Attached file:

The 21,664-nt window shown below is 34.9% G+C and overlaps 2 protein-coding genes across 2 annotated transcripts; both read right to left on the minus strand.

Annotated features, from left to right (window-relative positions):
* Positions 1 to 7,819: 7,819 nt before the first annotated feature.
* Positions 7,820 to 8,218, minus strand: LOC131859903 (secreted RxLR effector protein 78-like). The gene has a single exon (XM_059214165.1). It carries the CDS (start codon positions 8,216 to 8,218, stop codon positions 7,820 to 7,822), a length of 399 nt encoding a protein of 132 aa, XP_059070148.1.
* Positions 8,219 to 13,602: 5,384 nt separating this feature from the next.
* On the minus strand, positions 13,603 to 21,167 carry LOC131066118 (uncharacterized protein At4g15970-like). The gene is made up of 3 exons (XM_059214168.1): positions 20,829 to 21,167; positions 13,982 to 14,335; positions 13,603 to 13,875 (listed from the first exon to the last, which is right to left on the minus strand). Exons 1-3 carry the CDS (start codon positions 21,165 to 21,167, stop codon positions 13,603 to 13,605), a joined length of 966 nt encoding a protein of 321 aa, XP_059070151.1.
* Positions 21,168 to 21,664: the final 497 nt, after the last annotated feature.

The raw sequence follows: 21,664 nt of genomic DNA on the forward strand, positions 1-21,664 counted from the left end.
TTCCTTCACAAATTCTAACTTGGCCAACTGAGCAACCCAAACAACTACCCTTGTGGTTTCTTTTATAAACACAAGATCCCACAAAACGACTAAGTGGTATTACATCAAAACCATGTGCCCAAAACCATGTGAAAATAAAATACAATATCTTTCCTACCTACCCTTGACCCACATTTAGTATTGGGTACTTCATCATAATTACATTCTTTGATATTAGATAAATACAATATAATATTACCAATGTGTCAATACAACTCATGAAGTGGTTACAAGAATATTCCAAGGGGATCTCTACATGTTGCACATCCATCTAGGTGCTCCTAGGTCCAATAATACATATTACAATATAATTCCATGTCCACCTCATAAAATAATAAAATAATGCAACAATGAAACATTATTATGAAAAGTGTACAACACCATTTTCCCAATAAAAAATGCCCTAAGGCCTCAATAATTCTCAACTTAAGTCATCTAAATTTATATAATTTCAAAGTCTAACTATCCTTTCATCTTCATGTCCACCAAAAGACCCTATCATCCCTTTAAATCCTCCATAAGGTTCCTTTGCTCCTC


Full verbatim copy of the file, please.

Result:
The 21,664-nt window shown below is 34.9% G+C and overlaps 2 protein-coding genes across 2 annotated transcripts; both read right to left on the minus strand.

Annotated features, from left to right (window-relative positions):
* Positions 1 to 7,819: 7,819 nt before the first annotated feature.
* Positions 7,820 to 8,218, minus strand: LOC131859903 (secreted RxLR effector protein 78-like). The gene has a single exon (XM_059214165.1). It carries the CDS (start codon positions 8,216 to 8,218, stop codon positions 7,820 to 7,822), a length of 399 nt encoding a protein of 132 aa, XP_059070148.1.
* Positions 8,219 to 13,602: 5,384 nt separating this feature from the next.
* On the minus strand, positions 13,603 to 21,167 carry LOC131066118 (uncharacterized protein At4g15970-like). The gene is made up of 3 exons (XM_059214168.1): positions 20,829 to 21,167; positions 13,982 to 14,335; positions 13,603 to 13,875 (listed from the first exon to the last, which is right to left on the minus strand). Exons 1-3 carry the CDS (start codon positions 21,165 to 21,167, stop codon positions 13,603 to 13,605), a joined length of 966 nt encoding a protein of 321 aa, XP_059070151.1.
* Positions 21,168 to 21,664: the final 497 nt, after the last annotated feature.

The raw sequence follows: 21,664 nt of genomic DNA on the forward strand, positions 1-21,664 counted from the left end.
TTCCTTCACAAATTCTAACTTGGCCAACTGAGCAACCCAAACAACTACCCTTGTGGTTTCTTTTATAAACACAAGATCCCACAAAACGACTAAGTGGTATTACATCAAAACCATGTGCCCAAAACCATGTGAAAATAAAATACAATATCTTTCCTACCTACCCTTGACCCACATTTAGTATTGGGTACTTCATCATAATTACATTCTTTGATATTAGATAAATACAATATAATATTACCAATGTGTCAATACAACTCATGAAGTGGTTACAAGAATATTCCAAGGGGATCTCTACATGTTGCACATCCATCTAGGTGCTCCTAGGTCCAATAATACATATTACAATATAATTCCATGTCCACCTCATAAAATAATAAAATAATGCAACAATGAAACATTATTATGAAAAGTGTACAACACCATTTTCCCAATAAAAAATGCCCTAAGGCCTCAATAATTCTCAACTTAAGTCATCTAAATTTATATAATTTCAAAGTCTAACTATCCTTTCATCTTCATGTCCACCAAAAGACCCTATCATCCCTTTAAATCCTCCATAAGGTTCCTTTGCTCCTC